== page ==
For Immediate Release – March 27, 2023
The Chazen Museum of Art and UW–Madison Art Department are pleased to announce the Chazen Museum of Art 2023 Russell and Paula Panczenko Master of Fine Arts Prize winner University of Wisconsin-Madison Graduate Student Monty Little!
Awarded to one graduating MFA candidate from the University of Wisconsin-Madison, the annual Chazen Prize exhibition prize is offered in collaboration with the Art Department and judged by an outside visiting curator. Artist, writer, curator, and Executive Director of Ox-Bow School of Art and Artists’ Residency, Shannon R. Stratton selected this year’s recipient. The prizewinner’s MFA thesis exhibition is shown at The Chazen Museum of Art, and the prizewinner receives a stipend to assist with their thesis production, provided by the Chazen Museum.
Conceptually, my work unfolds the erasure of indigenous identities within the United States. Focusing on historical elements: the Indigenous Boarding School era, ratified Indian treaties, and the examination of indoctrinated attempts that have assimilated and colonized Native American identities which then complicated their contemporary identities nationwide, the exhibition clarifies and modifies current viewpoints on indigenous survivance, which has been obscured from governmental mandates.
Presenting structural components as paper formations, the installation contains found objects and 3D printed objects, along with several framed photopolymer prints. Stacked into three hundred and seventy-four legal sized handmade cotton and abaca papers, these papers represent all the ratified Indian treaties. Conceptually, every clean sheet presents the viewer with the resulting erasure of the treaties.
The exhibition further includes an installation with original boarding school desks, representing the Indian Boarding school era. Organized as a classroom, and the desks face twenty 3D printed jaws attached with braided hair, engulfed by these jaws as they seem to protrude out of the walls.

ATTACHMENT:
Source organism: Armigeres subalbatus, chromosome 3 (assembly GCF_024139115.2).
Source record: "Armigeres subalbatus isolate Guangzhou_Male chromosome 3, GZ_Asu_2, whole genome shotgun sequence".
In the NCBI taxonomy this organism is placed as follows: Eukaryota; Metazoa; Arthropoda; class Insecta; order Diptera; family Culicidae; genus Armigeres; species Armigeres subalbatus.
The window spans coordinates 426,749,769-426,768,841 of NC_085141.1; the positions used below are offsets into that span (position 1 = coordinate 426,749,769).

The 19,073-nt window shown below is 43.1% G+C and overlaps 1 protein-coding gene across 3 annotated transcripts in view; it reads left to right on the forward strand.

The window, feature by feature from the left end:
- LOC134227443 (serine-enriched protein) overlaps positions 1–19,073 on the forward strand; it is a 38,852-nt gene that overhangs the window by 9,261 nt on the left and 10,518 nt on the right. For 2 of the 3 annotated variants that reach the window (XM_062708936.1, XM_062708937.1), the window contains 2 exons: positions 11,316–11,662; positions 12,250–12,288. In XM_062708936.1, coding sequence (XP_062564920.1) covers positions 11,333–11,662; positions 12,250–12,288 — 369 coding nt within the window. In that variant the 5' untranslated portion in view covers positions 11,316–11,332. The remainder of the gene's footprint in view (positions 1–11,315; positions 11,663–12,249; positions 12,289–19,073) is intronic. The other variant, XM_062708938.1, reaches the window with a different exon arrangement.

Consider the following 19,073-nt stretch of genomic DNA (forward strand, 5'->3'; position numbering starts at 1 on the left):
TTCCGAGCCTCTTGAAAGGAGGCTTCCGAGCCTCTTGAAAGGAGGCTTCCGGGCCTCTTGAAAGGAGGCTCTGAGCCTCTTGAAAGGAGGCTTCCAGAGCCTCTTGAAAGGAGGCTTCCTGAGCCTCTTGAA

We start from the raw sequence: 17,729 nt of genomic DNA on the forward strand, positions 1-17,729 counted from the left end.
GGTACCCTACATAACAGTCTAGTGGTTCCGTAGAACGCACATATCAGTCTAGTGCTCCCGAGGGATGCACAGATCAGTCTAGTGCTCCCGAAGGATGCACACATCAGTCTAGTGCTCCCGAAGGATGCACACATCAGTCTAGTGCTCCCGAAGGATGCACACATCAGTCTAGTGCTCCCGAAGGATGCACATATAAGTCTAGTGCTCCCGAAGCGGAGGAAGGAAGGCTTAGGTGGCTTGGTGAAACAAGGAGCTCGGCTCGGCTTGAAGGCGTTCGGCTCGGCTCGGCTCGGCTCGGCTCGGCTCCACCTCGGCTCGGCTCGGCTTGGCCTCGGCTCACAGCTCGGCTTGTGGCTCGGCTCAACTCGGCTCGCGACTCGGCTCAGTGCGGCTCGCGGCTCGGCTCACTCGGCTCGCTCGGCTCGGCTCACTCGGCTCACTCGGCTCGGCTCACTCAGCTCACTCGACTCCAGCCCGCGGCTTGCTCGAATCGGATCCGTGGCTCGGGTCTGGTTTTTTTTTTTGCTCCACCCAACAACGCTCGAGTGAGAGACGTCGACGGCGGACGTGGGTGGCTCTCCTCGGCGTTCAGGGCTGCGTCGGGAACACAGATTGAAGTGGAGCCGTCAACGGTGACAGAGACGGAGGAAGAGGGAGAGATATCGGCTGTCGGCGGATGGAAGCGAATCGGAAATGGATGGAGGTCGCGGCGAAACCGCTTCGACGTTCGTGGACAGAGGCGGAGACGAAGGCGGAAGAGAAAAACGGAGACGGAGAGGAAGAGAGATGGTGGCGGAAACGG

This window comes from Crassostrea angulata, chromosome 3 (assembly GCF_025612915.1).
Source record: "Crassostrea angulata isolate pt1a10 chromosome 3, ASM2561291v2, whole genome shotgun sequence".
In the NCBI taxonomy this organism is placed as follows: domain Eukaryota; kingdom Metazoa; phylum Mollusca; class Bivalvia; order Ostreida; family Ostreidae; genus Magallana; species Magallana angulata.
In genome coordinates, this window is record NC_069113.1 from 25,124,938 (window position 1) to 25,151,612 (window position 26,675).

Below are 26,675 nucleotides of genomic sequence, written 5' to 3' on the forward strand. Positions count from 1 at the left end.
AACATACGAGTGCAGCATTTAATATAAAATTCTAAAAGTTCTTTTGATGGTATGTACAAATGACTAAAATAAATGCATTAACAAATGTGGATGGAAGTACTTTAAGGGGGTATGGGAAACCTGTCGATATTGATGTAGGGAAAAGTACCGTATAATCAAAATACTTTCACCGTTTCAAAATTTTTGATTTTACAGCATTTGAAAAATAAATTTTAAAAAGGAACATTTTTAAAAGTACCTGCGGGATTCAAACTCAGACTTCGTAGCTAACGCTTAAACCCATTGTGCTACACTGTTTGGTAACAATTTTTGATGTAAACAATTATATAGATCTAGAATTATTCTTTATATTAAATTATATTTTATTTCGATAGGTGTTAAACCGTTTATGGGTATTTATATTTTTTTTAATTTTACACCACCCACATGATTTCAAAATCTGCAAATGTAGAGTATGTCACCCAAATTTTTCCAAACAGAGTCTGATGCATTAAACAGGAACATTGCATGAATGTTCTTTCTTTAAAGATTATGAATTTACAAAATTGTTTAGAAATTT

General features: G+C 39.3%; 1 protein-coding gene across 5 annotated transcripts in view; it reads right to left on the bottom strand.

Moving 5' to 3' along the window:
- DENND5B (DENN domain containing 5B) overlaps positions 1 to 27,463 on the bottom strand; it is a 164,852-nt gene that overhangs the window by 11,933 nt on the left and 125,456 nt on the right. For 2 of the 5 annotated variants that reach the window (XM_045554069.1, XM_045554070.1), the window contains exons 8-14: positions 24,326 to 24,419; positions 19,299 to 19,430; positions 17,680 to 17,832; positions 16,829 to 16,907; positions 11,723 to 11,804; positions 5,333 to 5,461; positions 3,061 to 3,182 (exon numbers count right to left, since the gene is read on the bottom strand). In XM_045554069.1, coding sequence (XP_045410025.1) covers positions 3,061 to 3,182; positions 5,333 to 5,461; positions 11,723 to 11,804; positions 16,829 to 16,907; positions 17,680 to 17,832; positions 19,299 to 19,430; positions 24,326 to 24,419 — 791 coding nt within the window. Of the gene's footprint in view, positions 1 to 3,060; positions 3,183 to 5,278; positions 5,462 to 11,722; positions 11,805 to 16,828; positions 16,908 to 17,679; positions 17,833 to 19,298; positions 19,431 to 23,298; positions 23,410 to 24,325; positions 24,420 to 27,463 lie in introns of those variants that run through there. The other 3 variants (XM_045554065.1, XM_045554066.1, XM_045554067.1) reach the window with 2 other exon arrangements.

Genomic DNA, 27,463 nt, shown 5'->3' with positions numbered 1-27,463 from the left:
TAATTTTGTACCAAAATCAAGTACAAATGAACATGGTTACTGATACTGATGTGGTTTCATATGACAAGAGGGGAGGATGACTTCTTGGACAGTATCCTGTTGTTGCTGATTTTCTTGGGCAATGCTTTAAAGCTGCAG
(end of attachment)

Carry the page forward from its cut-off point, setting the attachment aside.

Last, the exhibition houses several framed laser cut photopolymer prints which depict the modernized identities of indigenous peoples. First digitally manipulated and then inserted into a laser cutter, they are cut into a design to distort. These photopolymer prints reenact the complexities and survivance of contemporary indigenous identities.
—Monty Little [MFA ’23]
After five semesters of studying Architecture at Arizona State University, Monty Little enlisted in the Marine Corps as a Rifleman in 2004. Within his enlistment, Little was stationed with 2nd Battalion, 5th Marines where he deployed with the 31st Marine Expeditionary Unit to various countries in Southeast Asia in 2006, and to Ar Ramadi, Iraq in 2007. Little served as a fireteam leader, overseeing three Marines in a squad, while deployed in Iraq for a little over seven months. In 2008, Little was Honorably Discharged from the Marine Corps.
Following his service, Little graduated from the Institute of American Indian Arts in Creative Writing and Studio Arts. It was here; he began to feel the urge to translate his thoughts on his experience of war and post-war. Little wrote extensively on his encounters of conflict and commenced an unfolding of his deployments. Much of his writing initiated surreal images; thus, wanting to visually relay those images, Little began to paint and print what he wrote, using each medium as erasure, where unsettling truths reveal personal components and texture is integral, yet disruptive to find his past chaotic.
Little’s MFA thesis exhibition Premonitions will be shown at the Chazen Museum of Art from April 17 to July 9, 2023.